Nash v Inman
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Nash,a tailor on Savile Row, entered into a contract to supply Inman (a Cambridge undergraduate student) with, amongst other things, 11 fancy waistcoats. Inman was a minor who was already adequately supplied with clothes by his father. When Nash claimed the cost of these clothes Inman sought to rely on lack of capacity and succeeded at first instance.
‘An infant, like a lunatic, is incapable of making a contract of purchase in the strict sense of the words; but if a man satisfies the needs of the infant or lunatic by supplying to him necessaries, the law will imply an obligation to repay him for the services so rendered, and will enforce that obligation against the estate of the infant or lunatic.’
However, the foundation of such a claim is not contractual, but rather an obligation to make ‘fair payment in respect of needs satisfied.’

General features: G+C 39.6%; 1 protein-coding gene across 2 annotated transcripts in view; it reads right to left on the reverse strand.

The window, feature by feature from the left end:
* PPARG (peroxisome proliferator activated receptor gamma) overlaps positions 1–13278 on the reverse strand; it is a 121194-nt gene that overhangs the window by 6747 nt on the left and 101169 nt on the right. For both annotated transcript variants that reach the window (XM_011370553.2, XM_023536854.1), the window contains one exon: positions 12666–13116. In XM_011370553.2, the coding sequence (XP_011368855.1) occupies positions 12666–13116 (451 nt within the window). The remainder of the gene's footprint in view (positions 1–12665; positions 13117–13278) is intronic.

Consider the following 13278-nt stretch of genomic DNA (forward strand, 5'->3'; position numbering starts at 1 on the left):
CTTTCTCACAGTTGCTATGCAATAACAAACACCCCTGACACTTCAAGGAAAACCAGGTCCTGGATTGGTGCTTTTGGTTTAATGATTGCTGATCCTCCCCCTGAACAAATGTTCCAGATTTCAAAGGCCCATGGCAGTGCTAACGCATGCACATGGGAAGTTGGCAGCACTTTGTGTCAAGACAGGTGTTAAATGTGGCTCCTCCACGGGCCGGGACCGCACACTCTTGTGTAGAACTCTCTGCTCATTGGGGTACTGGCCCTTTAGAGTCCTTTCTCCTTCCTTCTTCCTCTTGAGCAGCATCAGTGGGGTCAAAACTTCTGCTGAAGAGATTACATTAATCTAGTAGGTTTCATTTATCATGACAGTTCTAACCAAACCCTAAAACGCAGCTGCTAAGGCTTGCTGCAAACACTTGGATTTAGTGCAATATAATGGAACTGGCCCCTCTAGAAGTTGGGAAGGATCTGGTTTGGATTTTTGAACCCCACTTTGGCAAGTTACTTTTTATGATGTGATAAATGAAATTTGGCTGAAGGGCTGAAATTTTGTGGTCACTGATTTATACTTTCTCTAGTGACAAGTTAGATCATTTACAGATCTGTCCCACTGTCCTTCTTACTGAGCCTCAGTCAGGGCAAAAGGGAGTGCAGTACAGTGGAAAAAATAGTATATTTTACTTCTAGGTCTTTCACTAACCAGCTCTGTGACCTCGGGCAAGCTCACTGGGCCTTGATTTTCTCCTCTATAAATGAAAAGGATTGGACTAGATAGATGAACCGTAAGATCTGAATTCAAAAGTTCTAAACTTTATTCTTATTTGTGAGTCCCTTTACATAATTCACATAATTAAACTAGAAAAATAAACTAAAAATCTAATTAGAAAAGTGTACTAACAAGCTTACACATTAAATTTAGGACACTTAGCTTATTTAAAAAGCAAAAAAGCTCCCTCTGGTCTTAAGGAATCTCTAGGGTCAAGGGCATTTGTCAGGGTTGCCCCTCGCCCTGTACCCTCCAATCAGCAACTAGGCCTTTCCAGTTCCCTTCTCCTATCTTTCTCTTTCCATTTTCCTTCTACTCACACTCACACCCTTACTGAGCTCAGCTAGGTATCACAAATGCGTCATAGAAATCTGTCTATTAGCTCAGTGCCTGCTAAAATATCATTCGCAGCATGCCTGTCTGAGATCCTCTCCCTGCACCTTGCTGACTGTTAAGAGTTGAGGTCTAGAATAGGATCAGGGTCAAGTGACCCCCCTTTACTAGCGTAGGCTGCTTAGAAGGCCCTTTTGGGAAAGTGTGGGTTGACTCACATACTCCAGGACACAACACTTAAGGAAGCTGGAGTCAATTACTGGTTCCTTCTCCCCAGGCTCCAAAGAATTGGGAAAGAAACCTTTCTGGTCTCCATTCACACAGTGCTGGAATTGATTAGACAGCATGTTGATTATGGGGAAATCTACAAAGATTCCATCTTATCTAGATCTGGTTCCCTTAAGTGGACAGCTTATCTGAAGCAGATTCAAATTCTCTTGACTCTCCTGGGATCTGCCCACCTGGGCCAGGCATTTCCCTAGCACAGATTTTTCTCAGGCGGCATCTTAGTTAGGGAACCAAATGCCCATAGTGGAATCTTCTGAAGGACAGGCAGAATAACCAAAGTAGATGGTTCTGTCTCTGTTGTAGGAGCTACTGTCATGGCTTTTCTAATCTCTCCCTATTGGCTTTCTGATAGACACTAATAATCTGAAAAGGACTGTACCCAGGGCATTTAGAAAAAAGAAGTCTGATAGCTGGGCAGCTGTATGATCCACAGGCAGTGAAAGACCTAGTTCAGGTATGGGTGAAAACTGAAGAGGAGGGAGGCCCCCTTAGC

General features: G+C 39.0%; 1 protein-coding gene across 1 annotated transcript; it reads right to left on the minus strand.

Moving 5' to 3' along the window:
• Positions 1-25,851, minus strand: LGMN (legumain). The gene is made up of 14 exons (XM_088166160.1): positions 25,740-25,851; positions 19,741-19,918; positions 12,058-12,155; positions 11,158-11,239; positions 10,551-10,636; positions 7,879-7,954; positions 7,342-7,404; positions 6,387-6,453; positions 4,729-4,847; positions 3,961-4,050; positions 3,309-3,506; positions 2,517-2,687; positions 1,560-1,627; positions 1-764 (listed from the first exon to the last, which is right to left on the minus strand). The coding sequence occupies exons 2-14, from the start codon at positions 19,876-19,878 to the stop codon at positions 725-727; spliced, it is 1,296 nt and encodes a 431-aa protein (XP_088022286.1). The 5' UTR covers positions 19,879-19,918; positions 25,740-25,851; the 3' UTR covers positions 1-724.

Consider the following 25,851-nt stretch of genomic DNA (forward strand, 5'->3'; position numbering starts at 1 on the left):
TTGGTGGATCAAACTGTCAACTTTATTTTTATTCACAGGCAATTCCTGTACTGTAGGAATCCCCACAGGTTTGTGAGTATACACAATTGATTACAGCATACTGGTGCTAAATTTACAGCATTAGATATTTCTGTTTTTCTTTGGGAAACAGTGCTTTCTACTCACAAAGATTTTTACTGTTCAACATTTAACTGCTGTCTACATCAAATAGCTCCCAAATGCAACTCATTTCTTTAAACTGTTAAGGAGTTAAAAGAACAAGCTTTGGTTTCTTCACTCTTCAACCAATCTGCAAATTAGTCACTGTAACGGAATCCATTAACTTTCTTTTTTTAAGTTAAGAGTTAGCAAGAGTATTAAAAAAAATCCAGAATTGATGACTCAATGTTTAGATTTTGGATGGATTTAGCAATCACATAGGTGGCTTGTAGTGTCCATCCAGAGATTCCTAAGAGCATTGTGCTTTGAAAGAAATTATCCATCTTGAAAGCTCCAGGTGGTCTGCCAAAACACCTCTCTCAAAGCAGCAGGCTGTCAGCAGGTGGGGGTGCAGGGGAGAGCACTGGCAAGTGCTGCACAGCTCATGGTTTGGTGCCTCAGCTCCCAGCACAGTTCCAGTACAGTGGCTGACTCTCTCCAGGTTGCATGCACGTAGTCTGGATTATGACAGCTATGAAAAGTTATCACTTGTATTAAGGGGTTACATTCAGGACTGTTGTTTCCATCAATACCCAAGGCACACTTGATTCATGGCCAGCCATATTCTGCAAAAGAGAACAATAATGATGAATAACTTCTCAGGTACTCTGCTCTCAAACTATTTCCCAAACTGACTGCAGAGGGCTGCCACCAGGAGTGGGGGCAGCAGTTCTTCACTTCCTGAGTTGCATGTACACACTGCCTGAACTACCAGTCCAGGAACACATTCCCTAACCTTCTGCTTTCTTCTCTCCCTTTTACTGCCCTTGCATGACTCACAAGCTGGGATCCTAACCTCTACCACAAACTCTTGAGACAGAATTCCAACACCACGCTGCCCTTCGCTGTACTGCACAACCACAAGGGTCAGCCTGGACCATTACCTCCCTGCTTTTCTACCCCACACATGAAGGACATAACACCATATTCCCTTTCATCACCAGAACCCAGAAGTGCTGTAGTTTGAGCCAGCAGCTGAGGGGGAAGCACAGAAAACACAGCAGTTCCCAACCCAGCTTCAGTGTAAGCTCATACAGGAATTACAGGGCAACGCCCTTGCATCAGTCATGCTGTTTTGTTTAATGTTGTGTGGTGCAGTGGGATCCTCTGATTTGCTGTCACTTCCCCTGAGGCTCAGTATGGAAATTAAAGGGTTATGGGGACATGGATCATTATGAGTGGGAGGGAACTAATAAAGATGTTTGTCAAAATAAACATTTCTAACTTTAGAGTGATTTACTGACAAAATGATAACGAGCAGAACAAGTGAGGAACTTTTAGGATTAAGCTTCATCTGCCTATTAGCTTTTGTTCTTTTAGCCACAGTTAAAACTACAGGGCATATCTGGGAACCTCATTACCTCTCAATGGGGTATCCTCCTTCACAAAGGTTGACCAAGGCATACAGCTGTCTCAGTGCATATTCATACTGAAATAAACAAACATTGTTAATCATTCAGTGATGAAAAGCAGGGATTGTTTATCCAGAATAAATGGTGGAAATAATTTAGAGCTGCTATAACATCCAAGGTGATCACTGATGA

‘At common law … the contracts of an infant were voidable except such as were necessarily to his prejudice; these last were void.’
However, infants have a limited capacity to contract. To succeed, the plaintiff had to prove the contract within this limited capacity, which his Honour defined as follows:
an infant may contract for the supply at a reasonable price of articles reasonably necessary for his support in his station in life if he has not already a sufficient supply. To render an infant's contract for necessaries an enforceable contract two conditions must be satisfied, namely, (1.) the contract must be for goods reasonably necessary for his support in his station in life, and (2.) he must not have already a sufficient supply of these necessaries.
This could not be satisfied here.